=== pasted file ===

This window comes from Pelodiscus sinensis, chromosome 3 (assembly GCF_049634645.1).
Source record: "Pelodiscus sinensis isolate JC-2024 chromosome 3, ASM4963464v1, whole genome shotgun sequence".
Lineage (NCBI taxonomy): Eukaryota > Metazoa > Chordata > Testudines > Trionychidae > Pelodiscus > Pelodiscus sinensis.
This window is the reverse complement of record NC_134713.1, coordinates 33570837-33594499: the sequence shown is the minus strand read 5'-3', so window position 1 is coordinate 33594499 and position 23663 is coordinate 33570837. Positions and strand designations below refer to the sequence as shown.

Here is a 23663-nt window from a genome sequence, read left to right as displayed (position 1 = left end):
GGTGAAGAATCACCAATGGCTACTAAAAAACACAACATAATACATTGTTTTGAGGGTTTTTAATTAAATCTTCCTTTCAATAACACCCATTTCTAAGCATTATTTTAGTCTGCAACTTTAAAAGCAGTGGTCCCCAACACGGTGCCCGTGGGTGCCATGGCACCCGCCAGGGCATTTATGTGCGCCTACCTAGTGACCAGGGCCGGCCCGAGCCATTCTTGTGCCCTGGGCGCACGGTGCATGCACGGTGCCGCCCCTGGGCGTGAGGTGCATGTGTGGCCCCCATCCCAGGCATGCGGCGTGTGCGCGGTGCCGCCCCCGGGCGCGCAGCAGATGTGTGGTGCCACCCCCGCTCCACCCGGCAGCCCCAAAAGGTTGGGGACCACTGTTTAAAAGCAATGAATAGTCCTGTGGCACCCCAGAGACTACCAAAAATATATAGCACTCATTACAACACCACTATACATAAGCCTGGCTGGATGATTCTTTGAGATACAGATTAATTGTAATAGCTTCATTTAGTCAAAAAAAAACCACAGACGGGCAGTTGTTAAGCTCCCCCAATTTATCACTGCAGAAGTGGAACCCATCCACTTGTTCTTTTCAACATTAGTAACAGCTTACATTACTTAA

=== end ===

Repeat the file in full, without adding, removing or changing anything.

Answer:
This window comes from Pelodiscus sinensis, chromosome 3 (assembly GCF_049634645.1).
Source record: "Pelodiscus sinensis isolate JC-2024 chromosome 3, ASM4963464v1, whole genome shotgun sequence".
Lineage (NCBI taxonomy): Eukaryota > Metazoa > Chordata > Testudines > Trionychidae > Pelodiscus > Pelodiscus sinensis.
This window is the reverse complement of record NC_134713.1, coordinates 33570837-33594499: the sequence shown is the minus strand read 5'-3', so window position 1 is coordinate 33594499 and position 23663 is coordinate 33570837. Positions and strand designations below refer to the sequence as shown.

Here is a 23663-nt window from a genome sequence, read left to right as displayed (position 1 = left end):
GGTGAAGAATCACCAATGGCTACTAAAAAACACAACATAATACATTGTTTTGAGGGTTTTTAATTAAATCTTCCTTTCAATAACACCCATTTCTAAGCATTATTTTAGTCTGCAACTTTAAAAGCAGTGGTCCCCAACACGGTGCCCGTGGGTGCCATGGCACCCGCCAGGGCATTTATGTGCGCCTACCTAGTGACCAGGGCCGGCCCGAGCCATTCTTGTGCCCTGGGCGCACGGTGCATGCACGGTGCCGCCCCTGGGCGTGAGGTGCATGTGTGGCCCCCATCCCAGGCATGCGGCGTGTGCGCGGTGCCGCCCCCGGGCGCGCAGCAGATGTGTGGTGCCACCCCCGCTCCACCCGGCAGCCCCAAAAGGTTGGGGACCACTGTTTAAAAGCAATGAATAGTCCTGTGGCACCCCAGAGACTACCAAAAATATATAGCACTCATTACAACACCACTATACATAAGCCTGGCTGGATGATTCTTTGAGATACAGATTAATTGTAATAGCTTCATTTAGTCAAAAAAAAACCACAGACGGGCAGTTGTTAAGCTCCCCCAATTTATCACTGCAGAAGTGGAACCCATCCACTTGTTCTTTTCAACATTAGTAACAGCTTACATTACTTAA